Using 12 toys from Crayola called “Glow Books”, I hacked together a charming prototype of what a ~1ft deep 3D display might look like. This would be a similar concept to animating some of those famous depth paintings on dozens of panes of lit glass.
For the animation in the video, I traced a cube I had digitally animated and printed out, frame by frame. I would love to hand it off to other animators and artists to see if they can make anything interesting with it.
The whole thing is driven by an Arduino Mega, and users can use the buttons on the front to control the speed, scrub position/frame, and enable a fading effect between panels.
The Crayolascope has been exhibited at the NY Hall of Science in Queens, NY as part of their series that teaches kids about different aspects of animation. It has also been shown at Launchpad in Brooklyn, NY as part of the Slap Dash art series.
For the next version, I’d like to play with more powerful lighting and more full edge lighting, as well as solve the issue of internal reflectivity between panels degrading the quality of the “image”. Once the animation goes in about 14-18 frames, it becomes very difficult to see from one side unless it is in a very dark space. I would love to get it much deeper than that, or at least make a finer Z-space resolution.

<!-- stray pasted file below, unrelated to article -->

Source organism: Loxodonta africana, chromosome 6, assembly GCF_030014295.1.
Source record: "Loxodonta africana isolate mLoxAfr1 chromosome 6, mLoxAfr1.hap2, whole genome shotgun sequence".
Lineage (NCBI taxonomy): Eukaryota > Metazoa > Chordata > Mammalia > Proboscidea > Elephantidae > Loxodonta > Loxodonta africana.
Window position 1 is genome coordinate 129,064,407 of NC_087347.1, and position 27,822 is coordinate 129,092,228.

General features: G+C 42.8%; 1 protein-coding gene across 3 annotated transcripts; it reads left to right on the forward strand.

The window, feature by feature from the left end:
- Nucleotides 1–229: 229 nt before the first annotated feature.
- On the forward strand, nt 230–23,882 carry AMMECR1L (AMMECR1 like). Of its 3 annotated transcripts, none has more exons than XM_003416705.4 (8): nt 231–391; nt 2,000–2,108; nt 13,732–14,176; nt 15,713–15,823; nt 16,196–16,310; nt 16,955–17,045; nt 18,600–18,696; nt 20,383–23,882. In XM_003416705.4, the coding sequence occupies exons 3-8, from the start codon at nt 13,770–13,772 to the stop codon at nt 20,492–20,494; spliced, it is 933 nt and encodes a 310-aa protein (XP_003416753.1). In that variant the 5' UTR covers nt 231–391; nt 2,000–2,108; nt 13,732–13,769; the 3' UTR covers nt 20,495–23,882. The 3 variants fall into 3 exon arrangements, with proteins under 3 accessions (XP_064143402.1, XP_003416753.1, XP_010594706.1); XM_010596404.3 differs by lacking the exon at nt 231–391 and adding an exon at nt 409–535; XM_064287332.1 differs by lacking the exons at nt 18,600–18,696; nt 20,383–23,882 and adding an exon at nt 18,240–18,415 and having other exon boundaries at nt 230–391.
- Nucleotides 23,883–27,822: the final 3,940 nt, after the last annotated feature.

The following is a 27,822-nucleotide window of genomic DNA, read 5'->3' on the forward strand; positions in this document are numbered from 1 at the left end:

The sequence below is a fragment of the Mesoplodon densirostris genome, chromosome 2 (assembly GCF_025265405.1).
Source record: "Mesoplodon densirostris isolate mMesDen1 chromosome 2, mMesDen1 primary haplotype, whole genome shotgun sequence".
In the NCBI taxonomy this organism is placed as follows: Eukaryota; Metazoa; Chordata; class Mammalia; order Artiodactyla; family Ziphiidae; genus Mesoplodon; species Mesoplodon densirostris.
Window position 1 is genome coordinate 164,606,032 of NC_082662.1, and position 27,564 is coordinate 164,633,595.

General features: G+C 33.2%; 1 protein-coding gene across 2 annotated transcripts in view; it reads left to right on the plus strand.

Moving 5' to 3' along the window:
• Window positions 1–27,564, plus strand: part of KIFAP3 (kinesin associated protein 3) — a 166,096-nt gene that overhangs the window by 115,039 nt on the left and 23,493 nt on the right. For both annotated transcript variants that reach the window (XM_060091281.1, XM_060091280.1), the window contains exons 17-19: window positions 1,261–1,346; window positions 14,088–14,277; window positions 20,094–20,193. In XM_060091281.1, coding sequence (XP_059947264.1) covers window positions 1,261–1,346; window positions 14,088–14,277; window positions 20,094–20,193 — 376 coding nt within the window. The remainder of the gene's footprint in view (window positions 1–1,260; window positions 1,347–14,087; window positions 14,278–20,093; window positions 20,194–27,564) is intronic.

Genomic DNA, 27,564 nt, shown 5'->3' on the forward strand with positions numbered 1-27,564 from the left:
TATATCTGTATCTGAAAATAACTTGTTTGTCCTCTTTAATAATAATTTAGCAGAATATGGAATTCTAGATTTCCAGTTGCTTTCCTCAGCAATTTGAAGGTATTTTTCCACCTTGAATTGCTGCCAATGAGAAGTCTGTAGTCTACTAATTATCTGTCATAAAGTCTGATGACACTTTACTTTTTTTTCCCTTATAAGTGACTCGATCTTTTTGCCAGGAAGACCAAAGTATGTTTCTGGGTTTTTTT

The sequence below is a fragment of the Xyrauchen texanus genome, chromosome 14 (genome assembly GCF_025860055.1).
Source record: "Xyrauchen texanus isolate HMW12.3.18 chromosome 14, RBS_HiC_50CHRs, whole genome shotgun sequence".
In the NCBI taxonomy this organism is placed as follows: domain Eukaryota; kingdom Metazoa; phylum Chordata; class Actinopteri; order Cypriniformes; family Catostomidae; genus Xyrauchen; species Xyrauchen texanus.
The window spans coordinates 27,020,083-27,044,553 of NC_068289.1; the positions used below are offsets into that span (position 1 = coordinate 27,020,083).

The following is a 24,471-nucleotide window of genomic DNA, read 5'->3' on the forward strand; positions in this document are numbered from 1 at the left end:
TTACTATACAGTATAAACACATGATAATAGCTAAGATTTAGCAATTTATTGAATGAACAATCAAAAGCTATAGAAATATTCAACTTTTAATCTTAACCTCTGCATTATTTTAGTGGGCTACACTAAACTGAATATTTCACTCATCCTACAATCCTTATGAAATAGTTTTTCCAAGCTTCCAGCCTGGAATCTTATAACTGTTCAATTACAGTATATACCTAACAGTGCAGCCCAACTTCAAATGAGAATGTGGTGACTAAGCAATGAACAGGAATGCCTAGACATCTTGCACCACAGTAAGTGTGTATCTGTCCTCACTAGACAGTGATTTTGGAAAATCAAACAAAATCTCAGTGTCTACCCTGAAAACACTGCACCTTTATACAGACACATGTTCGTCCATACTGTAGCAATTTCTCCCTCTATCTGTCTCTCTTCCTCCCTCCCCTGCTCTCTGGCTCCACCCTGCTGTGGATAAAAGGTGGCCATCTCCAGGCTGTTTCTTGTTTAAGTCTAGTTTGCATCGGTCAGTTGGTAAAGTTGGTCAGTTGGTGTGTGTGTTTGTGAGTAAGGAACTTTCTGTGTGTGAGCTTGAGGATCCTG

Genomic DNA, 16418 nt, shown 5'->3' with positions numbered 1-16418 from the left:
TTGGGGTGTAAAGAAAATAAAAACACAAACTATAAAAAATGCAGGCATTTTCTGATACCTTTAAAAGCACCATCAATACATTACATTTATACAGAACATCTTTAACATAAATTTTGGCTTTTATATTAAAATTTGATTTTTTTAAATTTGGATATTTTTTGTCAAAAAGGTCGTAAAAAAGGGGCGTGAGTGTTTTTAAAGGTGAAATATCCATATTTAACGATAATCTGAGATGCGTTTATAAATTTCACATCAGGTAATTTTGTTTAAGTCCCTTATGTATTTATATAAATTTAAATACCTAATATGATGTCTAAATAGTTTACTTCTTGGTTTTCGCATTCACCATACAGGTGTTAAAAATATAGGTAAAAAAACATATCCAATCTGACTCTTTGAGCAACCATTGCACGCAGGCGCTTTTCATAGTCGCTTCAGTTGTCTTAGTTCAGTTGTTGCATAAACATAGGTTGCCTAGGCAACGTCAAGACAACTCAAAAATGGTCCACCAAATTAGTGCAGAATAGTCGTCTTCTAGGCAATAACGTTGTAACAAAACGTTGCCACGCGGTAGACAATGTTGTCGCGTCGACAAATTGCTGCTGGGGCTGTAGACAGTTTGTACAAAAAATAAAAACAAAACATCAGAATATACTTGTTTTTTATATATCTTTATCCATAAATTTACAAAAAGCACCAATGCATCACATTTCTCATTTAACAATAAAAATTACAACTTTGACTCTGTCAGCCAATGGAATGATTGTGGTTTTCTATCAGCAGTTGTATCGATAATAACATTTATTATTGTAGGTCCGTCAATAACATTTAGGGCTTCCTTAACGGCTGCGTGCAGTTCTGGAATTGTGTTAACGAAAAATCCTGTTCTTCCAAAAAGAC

Engadget – http://www.engadget.com/2012/06/25/crayolascope-hacks-toys-into-foot-thick-3d-display/
Hack-a-day – http://hackaday.com/2012/06/24/crayolascope-turns-flat-displays-into-volumetric-coolness/
Makezine Blog – http://blog.makezine.com/2012/06/25/crayolascope-an-analog-depth-display/